· If police tell you they have a search warrant, ask to see it because you have a right to;
· Make sure police are only searching the areas outlined in the warrant;
· Be silent – you don’t have to help the police or answer their questions, and that means you don’t have to give them your encryption keys or passwords;
· If you do decide to talk, don’t lie because lying to the police is a crime;
· Finally, if you can consult with a lawyer before police conduct a search or even just talk to you, that’s ideal.
This guide is extremely helpful in this digital age when being secure in our “papers” and effects now includes our data-filled electronic devices. Know your rights; that is your best protection.
May 13th, 2011
By: Matthew J. Geiger
Outside of the United States, cursive writing is taught before children learn how to print. Although many of us neglect our cursive writing skills, except to sign a document now and again, due to the advent of computer technology; however, cursive writing is both more efficient and more natural when mastered before print. Because children are developing their fine motor skills, cursive writing allows them to gradually improve their eye-hand coordination versus straight lines that strain students.
The first step in developing our cognitive abilities is the development of our fine motor skills. As our brains learn to connect our inner worlds to the external universe, we begin to recognize abstract ideas like awareness of others and perception. Cursive writing affords us the opportunity to naturally train these find motor skills by taking advantage of a child’s inability to fully control their fingers. This means cursive writing acts as a building block versus as a stressor. With a less strenuous learning experience, children can progress in their learning at a faster, more efficient rate.
Pushing a child to develop faster than what can honestly be expected may actually stunt growth or foster new issues like low self-esteem. Because print writing requires some fairly precise movements, young children can have difficulty learning, thus cursive writing helps them develop the skills they need to do more precise activities like printing. As a consequence, their fine motor skills and cognitive abilities may be more likely to develop faster, thereby, giving children the tools they need to develop more sophisticated mental tools.
At the same time, cursive writing exists to help us write with more precision at a faster rate. If a child learns to write at a faster rate, he or she may well become faster when it comes to thinking. Meanwhile, the ability to express ideas far more quickly may translate into an opportunity to explore more complex concepts. This forces our brains to work harder when it comes to coordination and cognitive abilities. Accordingly, the brain develops faster and stronger by the fact that ideas can be expressed more readily.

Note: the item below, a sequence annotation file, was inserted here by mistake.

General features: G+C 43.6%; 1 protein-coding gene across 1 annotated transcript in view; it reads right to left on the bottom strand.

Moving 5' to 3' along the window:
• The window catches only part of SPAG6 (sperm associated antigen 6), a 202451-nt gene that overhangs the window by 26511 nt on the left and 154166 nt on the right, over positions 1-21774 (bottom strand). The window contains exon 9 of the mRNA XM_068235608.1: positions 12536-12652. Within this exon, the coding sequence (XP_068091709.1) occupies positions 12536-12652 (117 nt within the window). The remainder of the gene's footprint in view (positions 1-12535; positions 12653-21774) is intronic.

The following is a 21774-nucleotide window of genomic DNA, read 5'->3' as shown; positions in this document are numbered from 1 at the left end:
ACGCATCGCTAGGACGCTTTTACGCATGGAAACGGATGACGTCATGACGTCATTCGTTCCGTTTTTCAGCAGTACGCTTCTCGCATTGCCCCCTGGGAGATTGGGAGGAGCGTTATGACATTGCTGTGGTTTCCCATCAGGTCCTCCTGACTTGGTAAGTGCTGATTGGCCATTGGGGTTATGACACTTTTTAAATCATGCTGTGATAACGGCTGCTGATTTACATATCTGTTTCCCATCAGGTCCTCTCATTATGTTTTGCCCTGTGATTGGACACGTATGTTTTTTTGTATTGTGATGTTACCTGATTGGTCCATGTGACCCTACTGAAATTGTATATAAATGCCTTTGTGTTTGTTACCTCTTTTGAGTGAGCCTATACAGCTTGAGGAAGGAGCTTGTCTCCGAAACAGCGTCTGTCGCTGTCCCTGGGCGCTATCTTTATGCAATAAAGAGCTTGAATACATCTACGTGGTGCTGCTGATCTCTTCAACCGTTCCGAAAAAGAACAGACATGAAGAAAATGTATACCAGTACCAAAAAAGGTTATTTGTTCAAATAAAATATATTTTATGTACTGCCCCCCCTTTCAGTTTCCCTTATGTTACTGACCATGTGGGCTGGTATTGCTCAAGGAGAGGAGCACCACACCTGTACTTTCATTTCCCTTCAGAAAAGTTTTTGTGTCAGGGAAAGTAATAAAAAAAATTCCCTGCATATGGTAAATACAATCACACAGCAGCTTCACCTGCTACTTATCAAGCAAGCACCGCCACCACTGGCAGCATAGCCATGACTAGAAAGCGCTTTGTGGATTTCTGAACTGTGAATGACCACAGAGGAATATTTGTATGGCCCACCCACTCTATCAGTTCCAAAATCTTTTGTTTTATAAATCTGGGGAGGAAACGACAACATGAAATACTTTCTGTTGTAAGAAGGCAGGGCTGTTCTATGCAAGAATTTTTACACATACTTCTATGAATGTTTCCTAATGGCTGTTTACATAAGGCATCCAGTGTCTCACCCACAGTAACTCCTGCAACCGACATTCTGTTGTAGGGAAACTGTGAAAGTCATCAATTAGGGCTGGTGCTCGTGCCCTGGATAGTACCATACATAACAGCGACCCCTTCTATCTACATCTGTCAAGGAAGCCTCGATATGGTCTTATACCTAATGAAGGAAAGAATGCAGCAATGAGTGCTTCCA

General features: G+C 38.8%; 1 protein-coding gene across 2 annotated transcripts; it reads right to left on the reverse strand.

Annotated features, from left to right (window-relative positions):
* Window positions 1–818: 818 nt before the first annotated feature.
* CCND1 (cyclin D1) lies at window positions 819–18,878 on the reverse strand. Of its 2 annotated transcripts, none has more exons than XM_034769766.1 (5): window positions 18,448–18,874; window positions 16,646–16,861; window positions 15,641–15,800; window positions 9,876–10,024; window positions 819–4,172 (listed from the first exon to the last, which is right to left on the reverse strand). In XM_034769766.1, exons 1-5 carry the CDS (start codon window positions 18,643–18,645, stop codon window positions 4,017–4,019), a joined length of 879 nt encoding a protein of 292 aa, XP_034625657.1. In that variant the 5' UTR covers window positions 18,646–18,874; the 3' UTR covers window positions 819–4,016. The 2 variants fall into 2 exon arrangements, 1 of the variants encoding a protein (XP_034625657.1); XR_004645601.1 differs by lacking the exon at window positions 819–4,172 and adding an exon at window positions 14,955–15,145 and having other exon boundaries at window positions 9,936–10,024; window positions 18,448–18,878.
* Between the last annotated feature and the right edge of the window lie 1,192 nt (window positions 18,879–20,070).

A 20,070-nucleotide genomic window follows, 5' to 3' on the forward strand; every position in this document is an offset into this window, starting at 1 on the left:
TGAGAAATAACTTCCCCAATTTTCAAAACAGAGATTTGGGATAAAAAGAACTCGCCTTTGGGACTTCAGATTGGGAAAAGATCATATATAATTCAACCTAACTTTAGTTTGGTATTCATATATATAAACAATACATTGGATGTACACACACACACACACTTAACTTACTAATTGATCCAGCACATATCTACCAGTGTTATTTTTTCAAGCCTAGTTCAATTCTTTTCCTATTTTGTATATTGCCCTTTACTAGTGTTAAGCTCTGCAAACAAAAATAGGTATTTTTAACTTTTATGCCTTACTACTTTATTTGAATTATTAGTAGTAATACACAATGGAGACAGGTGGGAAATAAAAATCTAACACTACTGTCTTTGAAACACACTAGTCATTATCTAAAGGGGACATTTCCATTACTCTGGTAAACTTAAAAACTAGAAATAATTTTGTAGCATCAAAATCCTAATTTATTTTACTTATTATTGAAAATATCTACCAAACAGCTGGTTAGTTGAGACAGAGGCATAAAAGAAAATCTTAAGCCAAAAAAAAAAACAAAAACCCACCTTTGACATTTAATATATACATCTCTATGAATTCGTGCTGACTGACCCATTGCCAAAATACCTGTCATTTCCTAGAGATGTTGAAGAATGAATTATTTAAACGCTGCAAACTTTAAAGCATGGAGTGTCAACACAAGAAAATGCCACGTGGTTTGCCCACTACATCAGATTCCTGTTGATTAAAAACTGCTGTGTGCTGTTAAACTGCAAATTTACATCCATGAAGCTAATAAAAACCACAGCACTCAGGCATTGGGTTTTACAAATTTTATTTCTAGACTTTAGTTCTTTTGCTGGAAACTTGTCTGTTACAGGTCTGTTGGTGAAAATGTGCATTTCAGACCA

Moreover, cursive writing is a skill often neglected in the United States. Part of this is the result of schools teaching print as the primary writing styles first. Unfortunately, cursive writing capitalizes on our natural maturing process, thus it enables us to learn more efficiently. While we are only beginning to understand the impact of learning on our brain development, cursive writing can be quite beneficial. Not only does it help us learn, it allows to children to gradually improve their find motor skills at a stronger pace while our cognitive abilities are always improved by greater learning.
April 19th, 2011
Would you feel comfortable if market researchers could know your every thought?
A headband designed by San Francisco firm EmSense can sense your brainwaves as you have reactions to watching something and then record the data for researchers.
The process of measuring your reaction to something is known as ‘quantitative neurometrics’ and it can be carried out as you watch a computer or television screen.
The firm is launching its ‘in-home’ research panel employing the EmBand monitoring technology in an attempt to get better feedback on emotional responses.
The EmBand can also measure how much attention you are paying, or your ‘cognitive engagement’, by measuring brainwave activity, reported technology site Venture Beat.
The firm does studies by asking respondents to voluntarily share their information.
This has been compared to the controversial 1971 film A Clockwork Orange, where authorities try to psychologically modify the behaviour of a teenage thug.
But the big difference with EmSense is that the test subjects are volunteers.
It says market research firms want to measure emotional responses more accurately to get better reactions to advertising, creative concepts, packaging and shopping.
EmSense ships the user a kit with an EmBand wireless headset and a wireless receiver for use with his or her PC computer, directing them to a specific web page.
The firm, which has 80 employees, was founded by technologists from Hewlett-Packard and the Massachusetts Institute of Technology in 2004.
It has tested more than 100,000 respondents in 25 countries, reported Venture Beat.
Today, Kevin explains how you are giving yourself skin cancer and what you can do to stop it before it’s too late. Plus, find out what is causing your child to have ADD & ADHD and what you can do to reverse it!
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April 11th, 2011
This tiniest device measures upto one square millimeter, but don’t go on the small size of this computer because pack inside the tiniest device is an ultra low power microprocessor, a pressure sensor , solar cell, wireless radio for communication to an external reader device, memory and a thin film battery.
Remember Gulliver’s travel to Lilliput, maybe our world is also turning smaller day by day because in the future this smallest computer (Unnamed uptill now) can be use efficiently for tracking, surveillance, military purposes and what not?